There are multiple anecdotal case reports of CRAO or BRAO associated with a variety of diseases, including systemic lupus erythematosus, polyarteritis nodosa, dengue fever, West Nile virus, AIDS, sickle cell disease, Takayasu’s arteritis, after smallpox vaccination, Churg-Strauss syndrome, ocular Behçet’s disease, Fabry’s disease, head injury, migraine and other conditions. Giant cell arteritis is an important cause of CRAO and of CLRAO13 and should be excluded in all such cases in persons aged 50 and over, to prevent tragic bilateral visual loss which is preventable with early diagnosis and intensive corticosteroid therapy7. In many of these conditions, the primary factor responsible for CRAO or BRAO is most probably vasculitis. We have seen one case of BRAO associated with toxoplasma32 and another one due to herpes zoster33. There are many case reports of Susac syndrome in the literature. This is characterized by the clinical triad of encephalopathy, hearing loss, and branch retinal artery occlusion, mostly in young women due to a microangiopathy affecting the precapillary arterioles of the brain, retina, and inner ear.34,35 There were two such cases in our current study on BRAO36. There are several case reports of BRAO or CRAO or, rarely, of cilioretinal artery occlusion, attributed to migraine; however, a critical evaluation of the case reports does not definitely establish a cause-and-effect relationship between migraine and RAO. In our study two patients with NA-CRAO and 10 with BRAO gave a history of migraine but it did not have a temporal relationship with retinal arterial occlusion. In many cases, the attribution of retinal arterial occlusion to migraine is mostly presumptive, because transient loss of vision lasting for a few seconds to a few minutes that has been attributed to migraine may in fact be due to other causes, e.g., transient embolism or spasm of the artery due to serotonin.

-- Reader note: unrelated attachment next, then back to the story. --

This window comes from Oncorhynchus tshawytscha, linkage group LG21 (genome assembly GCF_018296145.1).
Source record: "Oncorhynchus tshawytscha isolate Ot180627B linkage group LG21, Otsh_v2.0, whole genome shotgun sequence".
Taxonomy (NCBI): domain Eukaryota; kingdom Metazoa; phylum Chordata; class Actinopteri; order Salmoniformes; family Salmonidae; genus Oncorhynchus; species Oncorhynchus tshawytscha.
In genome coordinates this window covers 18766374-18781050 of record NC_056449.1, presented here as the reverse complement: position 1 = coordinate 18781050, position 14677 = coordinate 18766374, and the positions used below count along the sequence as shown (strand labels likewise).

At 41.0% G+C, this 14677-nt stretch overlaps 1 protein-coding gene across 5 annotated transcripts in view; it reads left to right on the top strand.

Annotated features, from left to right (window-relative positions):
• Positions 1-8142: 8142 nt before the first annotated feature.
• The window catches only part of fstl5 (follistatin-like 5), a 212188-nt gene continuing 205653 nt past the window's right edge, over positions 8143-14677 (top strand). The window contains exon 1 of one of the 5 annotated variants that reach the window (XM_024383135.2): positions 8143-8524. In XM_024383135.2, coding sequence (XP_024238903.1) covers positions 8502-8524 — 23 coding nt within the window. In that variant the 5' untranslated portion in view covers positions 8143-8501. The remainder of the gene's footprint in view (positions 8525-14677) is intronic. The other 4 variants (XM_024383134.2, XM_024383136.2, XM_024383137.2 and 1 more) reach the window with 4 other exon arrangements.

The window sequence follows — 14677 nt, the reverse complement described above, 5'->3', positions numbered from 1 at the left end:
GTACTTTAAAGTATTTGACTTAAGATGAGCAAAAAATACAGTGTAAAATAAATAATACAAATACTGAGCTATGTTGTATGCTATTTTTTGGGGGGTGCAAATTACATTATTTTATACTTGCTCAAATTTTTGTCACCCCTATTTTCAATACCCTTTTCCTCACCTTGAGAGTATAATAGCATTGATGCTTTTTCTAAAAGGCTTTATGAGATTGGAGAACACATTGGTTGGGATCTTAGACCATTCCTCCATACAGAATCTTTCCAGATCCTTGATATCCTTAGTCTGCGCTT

Greven et al 37 reported 21 patients under 40 years old with retinal arterial occlusion. They found that cardiac valvular disease was the most commonly recognized etiologic agent (19%). Various associated factors leading to a hypercoagulable state or embolic condition were identified in 19 patients (91%). They concluded that retinal arterial occlusions in young adults occur via multiple mechanisms.